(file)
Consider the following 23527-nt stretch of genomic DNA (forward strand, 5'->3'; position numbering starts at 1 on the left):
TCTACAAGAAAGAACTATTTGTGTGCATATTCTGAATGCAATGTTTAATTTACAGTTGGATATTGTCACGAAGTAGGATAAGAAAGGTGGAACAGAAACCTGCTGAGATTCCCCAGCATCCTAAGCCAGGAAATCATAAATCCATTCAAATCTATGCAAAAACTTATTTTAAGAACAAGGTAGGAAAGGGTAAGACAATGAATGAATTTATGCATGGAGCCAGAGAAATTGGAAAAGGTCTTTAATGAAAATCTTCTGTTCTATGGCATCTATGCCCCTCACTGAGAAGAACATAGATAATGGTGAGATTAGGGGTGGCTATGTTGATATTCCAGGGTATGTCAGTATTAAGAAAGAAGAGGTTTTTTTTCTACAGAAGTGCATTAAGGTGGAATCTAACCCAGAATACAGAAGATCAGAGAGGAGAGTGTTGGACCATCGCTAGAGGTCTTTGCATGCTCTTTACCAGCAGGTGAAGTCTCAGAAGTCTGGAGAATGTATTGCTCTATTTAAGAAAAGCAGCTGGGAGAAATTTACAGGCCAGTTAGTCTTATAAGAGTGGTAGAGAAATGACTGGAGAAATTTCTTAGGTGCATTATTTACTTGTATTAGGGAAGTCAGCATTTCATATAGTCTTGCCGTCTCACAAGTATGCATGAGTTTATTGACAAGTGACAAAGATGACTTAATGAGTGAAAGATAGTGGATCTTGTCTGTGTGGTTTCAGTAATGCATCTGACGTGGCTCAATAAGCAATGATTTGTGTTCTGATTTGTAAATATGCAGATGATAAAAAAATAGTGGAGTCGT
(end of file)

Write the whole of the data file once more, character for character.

Consider the following 23527-nt stretch of genomic DNA (forward strand, 5'->3'; position numbering starts at 1 on the left):
TCTACAAGAAAGAACTATTTGTGTGCATATTCTGAATGCAATGTTTAATTTACAGTTGGATATTGTCACGAAGTAGGATAAGAAAGGTGGAACAGAAACCTGCTGAGATTCCCCAGCATCCTAAGCCAGGAAATCATAAATCCATTCAAATCTATGCAAAAACTTATTTTAAGAACAAGGTAGGAAAGGGTAAGACAATGAATGAATTTATGCATGGAGCCAGAGAAATTGGAAAAGGTCTTTAATGAAAATCTTCTGTTCTATGGCATCTATGCCCCTCACTGAGAAGAACATAGATAATGGTGAGATTAGGGGTGGCTATGTTGATATTCCAGGGTATGTCAGTATTAAGAAAGAAGAGGTTTTTTTTCTACAGAAGTGCATTAAGGTGGAATCTAACCCAGAATACAGAAGATCAGAGAGGAGAGTGTTGGACCATCGCTAGAGGTCTTTGCATGCTCTTTACCAGCAGGTGAAGTCTCAGAAGTCTGGAGAATGTATTGCTCTATTTAAGAAAAGCAGCTGGGAGAAATTTACAGGCCAGTTAGTCTTATAAGAGTGGTAGAGAAATGACTGGAGAAATTTCTTAGGTGCATTATTTACTTGTATTAGGGAAGTCAGCATTTCATATAGTCTTGCCGTCTCACAAGTATGCATGAGTTTATTGACAAGTGACAAAGATGACTTAATGAGTGAAAGATAGTGGATCTTGTCTGTGTGGTTTCAGTAATGCATCTGACGTGGCTCAATAAGCAATGATTTGTGTTCTGATTTGTAAATATGCAGATGATAAAAAAATAGTGGAGTCGT